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When Rick Perlstein interviewed Bernie Sanders

Historians in the News
tags: Bernie Sanders



Rick Perlstein is the author of Nixonland.

... In Sanders’s office in the Dirksen Senate Office Building one day this past summer, the Brooklyn accent is very much in evidence. Another Sanders trademark, not so much. Mark Leibovich wrote in the New York Times Magazine in 2007, after Sanders beat his Republican opponent for senator by 33 points, “Journalistic convention in Vermont mandates that every Sanders story remark on his unruly hair as early on as possible. It also stipulates that every piece of his clothing be described as ‘rumpled.’”

He’s not as rumpled now. He’s a potential presidential candidate who was at the white-hot center of one of the most intense political issues of the summer: the scandal of the Department of Veterans Affairs falsifying records involving long waiting periods for care. The week I visited, Sanders had just passed a bipartisan bill he wrote with Republican senator John McCain to fix the broken federal agency. It allows veterans to opt out of VA care and receive private care if they’ve had long delays or live more than 40 miles from a VA facility; makes it easier to remove incompetent VA officials; and authorizes the construction of 26 new VA facilities in 17 states and Puerto Rico. The bill proved a rare nostalgic glimpse of the Washington of yesteryear, when Democrats and Republicans actually worked together to solve real problems.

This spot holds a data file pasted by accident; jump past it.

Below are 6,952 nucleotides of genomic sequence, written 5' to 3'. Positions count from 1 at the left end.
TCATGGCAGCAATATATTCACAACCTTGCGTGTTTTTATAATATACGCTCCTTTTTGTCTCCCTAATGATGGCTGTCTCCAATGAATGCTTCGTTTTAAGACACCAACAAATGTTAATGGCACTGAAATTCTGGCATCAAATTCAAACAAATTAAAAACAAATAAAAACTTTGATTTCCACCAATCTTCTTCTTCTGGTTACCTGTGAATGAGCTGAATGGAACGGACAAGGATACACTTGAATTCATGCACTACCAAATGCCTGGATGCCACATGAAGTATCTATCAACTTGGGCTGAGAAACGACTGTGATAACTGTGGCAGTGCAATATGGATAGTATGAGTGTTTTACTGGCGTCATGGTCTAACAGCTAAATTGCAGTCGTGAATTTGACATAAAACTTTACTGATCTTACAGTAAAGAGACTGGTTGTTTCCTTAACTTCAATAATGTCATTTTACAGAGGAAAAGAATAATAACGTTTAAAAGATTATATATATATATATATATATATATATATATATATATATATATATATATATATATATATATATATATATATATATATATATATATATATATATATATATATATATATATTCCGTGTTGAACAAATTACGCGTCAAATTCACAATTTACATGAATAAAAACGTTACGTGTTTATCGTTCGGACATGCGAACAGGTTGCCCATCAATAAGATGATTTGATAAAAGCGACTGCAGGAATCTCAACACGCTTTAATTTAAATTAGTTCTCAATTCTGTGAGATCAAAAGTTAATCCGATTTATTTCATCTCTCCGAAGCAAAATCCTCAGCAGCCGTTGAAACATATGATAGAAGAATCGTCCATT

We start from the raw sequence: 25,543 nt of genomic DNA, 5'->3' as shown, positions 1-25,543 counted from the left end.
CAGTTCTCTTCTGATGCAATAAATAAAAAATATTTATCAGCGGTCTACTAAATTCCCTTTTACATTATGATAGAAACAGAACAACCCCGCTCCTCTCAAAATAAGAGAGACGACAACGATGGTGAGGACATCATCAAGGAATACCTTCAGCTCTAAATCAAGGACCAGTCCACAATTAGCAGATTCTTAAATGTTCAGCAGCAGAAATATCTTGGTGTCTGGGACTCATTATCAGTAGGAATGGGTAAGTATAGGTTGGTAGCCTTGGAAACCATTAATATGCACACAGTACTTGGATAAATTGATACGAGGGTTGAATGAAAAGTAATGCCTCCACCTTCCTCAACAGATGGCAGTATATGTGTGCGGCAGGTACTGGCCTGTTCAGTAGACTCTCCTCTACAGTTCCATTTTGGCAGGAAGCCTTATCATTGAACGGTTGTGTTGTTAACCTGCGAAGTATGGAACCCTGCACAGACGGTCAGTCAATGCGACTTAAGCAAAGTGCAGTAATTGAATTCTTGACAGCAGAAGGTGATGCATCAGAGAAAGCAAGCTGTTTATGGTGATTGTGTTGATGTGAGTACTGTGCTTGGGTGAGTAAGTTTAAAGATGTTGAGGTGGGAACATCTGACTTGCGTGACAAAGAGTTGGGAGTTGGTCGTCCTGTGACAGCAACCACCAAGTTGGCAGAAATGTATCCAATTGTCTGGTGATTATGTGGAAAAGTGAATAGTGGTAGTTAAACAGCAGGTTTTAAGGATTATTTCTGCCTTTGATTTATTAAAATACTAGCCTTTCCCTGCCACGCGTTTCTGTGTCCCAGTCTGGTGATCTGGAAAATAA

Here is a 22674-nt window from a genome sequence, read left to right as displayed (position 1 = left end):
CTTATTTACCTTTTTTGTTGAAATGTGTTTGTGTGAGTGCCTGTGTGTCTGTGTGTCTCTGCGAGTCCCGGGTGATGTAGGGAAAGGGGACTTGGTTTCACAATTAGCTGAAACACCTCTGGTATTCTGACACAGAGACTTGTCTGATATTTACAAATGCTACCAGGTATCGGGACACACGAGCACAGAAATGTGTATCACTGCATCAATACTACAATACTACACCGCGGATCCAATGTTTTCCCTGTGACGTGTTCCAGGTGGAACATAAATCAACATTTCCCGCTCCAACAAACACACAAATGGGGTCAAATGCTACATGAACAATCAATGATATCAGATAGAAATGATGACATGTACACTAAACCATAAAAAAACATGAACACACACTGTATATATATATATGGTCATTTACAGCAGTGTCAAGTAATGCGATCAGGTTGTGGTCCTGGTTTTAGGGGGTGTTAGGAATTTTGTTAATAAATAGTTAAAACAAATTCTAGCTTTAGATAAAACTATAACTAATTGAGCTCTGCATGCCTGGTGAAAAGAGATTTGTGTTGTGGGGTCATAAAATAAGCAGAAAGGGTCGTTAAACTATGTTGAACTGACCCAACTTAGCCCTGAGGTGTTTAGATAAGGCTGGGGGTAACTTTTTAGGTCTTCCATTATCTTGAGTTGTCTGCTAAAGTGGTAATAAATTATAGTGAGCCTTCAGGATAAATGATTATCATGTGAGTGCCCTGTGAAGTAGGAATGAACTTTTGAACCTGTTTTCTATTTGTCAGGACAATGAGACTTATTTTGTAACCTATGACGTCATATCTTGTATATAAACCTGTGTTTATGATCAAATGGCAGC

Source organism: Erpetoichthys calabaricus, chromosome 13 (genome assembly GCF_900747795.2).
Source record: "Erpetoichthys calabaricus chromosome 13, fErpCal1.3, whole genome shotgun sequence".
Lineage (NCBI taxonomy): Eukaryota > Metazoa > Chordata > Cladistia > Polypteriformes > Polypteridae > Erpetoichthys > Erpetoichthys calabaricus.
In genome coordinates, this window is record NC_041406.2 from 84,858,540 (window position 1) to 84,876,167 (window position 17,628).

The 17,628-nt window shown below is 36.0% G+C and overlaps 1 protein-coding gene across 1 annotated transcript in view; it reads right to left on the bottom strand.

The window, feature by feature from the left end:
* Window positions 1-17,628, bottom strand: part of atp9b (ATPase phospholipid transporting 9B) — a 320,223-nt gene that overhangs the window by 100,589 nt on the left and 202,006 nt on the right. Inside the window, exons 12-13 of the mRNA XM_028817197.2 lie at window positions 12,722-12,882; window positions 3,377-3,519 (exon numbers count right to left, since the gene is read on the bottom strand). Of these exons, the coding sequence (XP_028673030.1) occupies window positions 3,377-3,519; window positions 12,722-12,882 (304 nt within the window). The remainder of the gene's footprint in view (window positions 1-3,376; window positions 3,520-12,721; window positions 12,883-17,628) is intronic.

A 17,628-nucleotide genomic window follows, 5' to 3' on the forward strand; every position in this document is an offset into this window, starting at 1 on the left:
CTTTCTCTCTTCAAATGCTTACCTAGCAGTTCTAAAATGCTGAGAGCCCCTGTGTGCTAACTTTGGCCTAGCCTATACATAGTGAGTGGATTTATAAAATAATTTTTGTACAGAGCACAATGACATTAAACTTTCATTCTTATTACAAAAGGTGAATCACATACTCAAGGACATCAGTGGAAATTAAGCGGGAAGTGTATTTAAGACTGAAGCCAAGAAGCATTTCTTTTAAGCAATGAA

It also shows how Sanders has transformed himself. He’s introduced a Restore Our Privacy Act to curtail the surveillance provisions of the Patriot Act and a Comprehensive Dental Reform Act to address woeful access to dental care; helped write the first new surface transportation bill since 2005; and, as founder of the Senate’s Defending Social Security Caucus, introduced legislation to keep its trust fund solvent for another 75 years. Yes, he’s still Capitol Hill’s socialist gadfly. But he’s also become a player.

Befitting that role, his suit is veritably crisp. (Last time I visited him, in his House office in 1998, he was wearing a ratty blue sweater.) And at his talk at the Institute of Politics, he connected so skillfully with his audience—first asking every questioner’s name, then addressing them by those names with eye contact—that, waiting to see him in his office, I compliment his staff on the strides their boss has made in dialing down his famous irascibility. They beam with an almost filial pride.

Although, I discover once we begin the interview, he hasn’t changed in one respect: he’s still frustratingly irascible in the presence of journalistic profilers. He hates talking about himself. He thinks it’s a distraction from what journalism should be about: serious issues, not, as he puts it, gossip. Most of his sentences in response to my questions on his College career devolve into incomprehensible mumbles. He looks at his watch. He gazes imploringly at his press secretary. (“We’ve got a vote at what time, 5:30?”)

On the subject of his college career, one of his mumbles follows the words “kids of doctors and lawyers.” His father sold paint. He felt out of place. Politics helped. Remembers Parker, “The people who were politically active were sort of drawn together, because we were such a small number.” And by Sanders’s first winter quarter, political activity on campus intensified considerably. The student chapter of the NAACP had decided to disband and reform themselves as a student chapter of the more militant Congress of Racial Equality (CORE)....

Read entire article at University of Chicago Magazine


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